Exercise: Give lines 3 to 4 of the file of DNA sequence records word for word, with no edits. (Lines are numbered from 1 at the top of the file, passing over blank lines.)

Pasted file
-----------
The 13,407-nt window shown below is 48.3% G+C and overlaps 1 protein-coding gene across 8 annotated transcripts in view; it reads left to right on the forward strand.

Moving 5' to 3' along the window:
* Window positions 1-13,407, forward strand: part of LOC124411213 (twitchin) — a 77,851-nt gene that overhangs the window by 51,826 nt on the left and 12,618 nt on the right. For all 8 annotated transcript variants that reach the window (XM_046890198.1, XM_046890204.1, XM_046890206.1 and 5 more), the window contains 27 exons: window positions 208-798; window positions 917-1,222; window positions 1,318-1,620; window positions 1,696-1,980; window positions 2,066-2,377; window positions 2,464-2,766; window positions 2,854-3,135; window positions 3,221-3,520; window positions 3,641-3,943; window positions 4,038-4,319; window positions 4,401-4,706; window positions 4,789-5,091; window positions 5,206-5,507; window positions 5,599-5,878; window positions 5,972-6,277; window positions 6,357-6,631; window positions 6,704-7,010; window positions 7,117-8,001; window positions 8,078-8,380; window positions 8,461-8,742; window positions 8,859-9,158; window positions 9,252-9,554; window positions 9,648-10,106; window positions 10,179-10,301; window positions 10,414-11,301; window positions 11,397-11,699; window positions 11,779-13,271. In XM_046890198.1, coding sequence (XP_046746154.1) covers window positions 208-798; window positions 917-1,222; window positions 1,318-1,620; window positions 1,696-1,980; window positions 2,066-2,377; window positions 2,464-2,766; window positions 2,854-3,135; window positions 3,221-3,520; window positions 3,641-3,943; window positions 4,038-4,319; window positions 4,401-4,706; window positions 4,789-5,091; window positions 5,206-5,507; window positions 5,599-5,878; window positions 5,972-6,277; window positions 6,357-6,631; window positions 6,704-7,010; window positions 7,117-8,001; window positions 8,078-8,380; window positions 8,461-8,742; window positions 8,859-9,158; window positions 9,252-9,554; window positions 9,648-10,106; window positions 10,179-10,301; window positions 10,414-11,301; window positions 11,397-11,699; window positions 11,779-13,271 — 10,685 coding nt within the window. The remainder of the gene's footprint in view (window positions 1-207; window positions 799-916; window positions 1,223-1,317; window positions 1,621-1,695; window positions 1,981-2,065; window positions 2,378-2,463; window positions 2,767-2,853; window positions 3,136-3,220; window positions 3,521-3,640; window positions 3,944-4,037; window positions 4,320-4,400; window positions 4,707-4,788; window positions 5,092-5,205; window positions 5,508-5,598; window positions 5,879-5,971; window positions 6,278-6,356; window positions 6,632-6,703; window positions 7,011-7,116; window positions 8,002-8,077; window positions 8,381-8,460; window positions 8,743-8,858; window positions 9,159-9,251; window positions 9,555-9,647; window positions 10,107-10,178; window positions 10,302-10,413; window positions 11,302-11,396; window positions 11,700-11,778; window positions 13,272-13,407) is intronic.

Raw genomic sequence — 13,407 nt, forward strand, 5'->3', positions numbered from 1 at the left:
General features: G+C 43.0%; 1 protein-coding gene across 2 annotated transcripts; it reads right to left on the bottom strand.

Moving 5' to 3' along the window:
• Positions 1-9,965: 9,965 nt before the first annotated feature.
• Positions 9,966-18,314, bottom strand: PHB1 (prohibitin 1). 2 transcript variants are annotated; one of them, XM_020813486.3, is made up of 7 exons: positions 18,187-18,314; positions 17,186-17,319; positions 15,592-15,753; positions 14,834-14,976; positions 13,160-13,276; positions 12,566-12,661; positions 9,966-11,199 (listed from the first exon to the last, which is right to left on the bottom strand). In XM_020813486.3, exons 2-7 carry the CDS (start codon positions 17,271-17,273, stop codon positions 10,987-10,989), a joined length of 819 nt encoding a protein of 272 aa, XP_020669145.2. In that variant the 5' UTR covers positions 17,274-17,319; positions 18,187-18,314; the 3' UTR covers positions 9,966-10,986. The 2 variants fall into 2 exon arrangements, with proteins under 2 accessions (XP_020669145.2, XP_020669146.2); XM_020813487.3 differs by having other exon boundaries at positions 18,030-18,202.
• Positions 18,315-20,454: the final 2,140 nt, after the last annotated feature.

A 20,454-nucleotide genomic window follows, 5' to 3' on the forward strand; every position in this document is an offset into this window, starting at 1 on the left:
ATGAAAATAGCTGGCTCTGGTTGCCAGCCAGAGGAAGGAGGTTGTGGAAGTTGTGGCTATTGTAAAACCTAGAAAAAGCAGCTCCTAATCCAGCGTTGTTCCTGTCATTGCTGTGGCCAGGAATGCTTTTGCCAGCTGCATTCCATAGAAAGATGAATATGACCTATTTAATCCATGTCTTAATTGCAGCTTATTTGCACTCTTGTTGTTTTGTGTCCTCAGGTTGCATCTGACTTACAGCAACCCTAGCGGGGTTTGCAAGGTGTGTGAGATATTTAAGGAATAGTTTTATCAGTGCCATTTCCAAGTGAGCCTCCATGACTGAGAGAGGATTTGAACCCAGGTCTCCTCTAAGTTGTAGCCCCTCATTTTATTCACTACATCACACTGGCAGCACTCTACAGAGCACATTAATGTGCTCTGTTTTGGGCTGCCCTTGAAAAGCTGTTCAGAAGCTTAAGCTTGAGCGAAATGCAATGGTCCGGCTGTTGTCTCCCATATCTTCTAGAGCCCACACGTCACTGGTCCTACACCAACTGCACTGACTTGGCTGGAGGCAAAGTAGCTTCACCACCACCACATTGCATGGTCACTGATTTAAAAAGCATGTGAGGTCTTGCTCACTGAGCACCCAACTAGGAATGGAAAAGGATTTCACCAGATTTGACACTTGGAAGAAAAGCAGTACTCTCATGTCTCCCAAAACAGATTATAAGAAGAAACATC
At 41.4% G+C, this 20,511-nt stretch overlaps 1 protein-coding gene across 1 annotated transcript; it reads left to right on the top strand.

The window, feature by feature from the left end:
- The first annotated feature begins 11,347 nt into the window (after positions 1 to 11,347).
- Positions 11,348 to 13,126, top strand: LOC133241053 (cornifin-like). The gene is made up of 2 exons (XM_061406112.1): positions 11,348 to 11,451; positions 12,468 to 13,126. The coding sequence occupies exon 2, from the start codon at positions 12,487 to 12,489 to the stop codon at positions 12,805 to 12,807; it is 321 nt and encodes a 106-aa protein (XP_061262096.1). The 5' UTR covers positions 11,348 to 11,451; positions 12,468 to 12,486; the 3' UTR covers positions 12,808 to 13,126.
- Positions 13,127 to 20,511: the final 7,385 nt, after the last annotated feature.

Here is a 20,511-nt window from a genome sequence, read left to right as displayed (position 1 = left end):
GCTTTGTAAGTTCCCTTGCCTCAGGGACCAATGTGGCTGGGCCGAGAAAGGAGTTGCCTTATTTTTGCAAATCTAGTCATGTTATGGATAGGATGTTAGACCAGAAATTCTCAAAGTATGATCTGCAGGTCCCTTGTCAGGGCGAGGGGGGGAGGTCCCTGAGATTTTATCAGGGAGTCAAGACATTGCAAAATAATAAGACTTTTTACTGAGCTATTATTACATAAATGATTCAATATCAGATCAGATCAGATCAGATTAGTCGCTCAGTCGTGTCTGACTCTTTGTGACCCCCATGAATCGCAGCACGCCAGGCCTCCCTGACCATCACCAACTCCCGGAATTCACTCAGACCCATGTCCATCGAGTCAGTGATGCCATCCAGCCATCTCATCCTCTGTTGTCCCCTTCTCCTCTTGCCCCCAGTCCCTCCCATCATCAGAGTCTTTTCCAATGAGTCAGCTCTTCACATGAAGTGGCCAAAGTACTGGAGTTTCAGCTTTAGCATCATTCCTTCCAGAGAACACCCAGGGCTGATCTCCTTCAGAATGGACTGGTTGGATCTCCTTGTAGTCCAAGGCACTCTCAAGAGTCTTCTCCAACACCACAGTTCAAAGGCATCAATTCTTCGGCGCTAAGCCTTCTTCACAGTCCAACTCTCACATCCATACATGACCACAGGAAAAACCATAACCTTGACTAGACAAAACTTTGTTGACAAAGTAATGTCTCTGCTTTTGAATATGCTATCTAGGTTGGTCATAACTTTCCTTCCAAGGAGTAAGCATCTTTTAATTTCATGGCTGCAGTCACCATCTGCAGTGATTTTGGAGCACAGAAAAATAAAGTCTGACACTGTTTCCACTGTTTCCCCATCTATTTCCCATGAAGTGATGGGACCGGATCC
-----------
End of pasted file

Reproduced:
* Window positions 1-13,407, forward strand: part of LOC124411213 (twitchin) — a 77,851-nt gene that overhangs the window by 51,826 nt on the left and 12,618 nt on the right. For all 8 annotated transcript variants that reach the window (XM_046890198.1, XM_046890204.1, XM_046890206.1 and 5 more), the window contains 27 exons: window positions 208-798; window positions 917-1,222; window positions 1,318-1,620; window positions 1,696-1,980; window positions 2,066-2,377; window positions 2,464-2,766; window positions 2,854-3,135; window positions 3,221-3,520; window positions 3,641-3,943; window positions 4,038-4,319; window positions 4,401-4,706; window positions 4,789-5,091; window positions 5,206-5,507; window positions 5,599-5,878; window positions 5,972-6,277; window positions 6,357-6,631; window positions 6,704-7,010; window positions 7,117-8,001; window positions 8,078-8,380; window positions 8,461-8,742; window positions 8,859-9,158; window positions 9,252-9,554; window positions 9,648-10,106; window positions 10,179-10,301; window positions 10,414-11,301; window positions 11,397-11,699; window positions 11,779-13,271. In XM_046890198.1, coding sequence (XP_046746154.1) covers window positions 208-798; window positions 917-1,222; window positions 1,318-1,620; window positions 1,696-1,980; window positions 2,066-2,377; window positions 2,464-2,766; window positions 2,854-3,135; window positions 3,221-3,520; window positions 3,641-3,943; window positions 4,038-4,319; window positions 4,401-4,706; window positions 4,789-5,091; window positions 5,206-5,507; window positions 5,599-5,878; window positions 5,972-6,277; window positions 6,357-6,631; window positions 6,704-7,010; window positions 7,117-8,001; window positions 8,078-8,380; window positions 8,461-8,742; window positions 8,859-9,158; window positions 9,252-9,554; window positions 9,648-10,106; window positions 10,179-10,301; window positions 10,414-11,301; window positions 11,397-11,699; window positions 11,779-13,271 — 10,685 coding nt within the window. The remainder of the gene's footprint in view (window positions 1-207; window positions 799-916; window positions 1,223-1,317; window positions 1,621-1,695; window positions 1,981-2,065; window positions 2,378-2,463; window positions 2,767-2,853; window positions 3,136-3,220; window positions 3,521-3,640; window positions 3,944-4,037; window positions 4,320-4,400; window positions 4,707-4,788; window positions 5,092-5,205; window positions 5,508-5,598; window positions 5,879-5,971; window positions 6,278-6,356; window positions 6,632-6,703; window positions 7,011-7,116; window positions 8,002-8,077; window positions 8,381-8,460; window positions 8,743-8,858; window positions 9,159-9,251; window positions 9,555-9,647; window positions 10,107-10,178; window positions 10,302-10,413; window positions 11,302-11,396; window positions 11,700-11,778; window positions 13,272-13,407) is intronic.

Raw genomic sequence — 13,407 nt, forward strand, 5'->3', positions numbered from 1 at the left: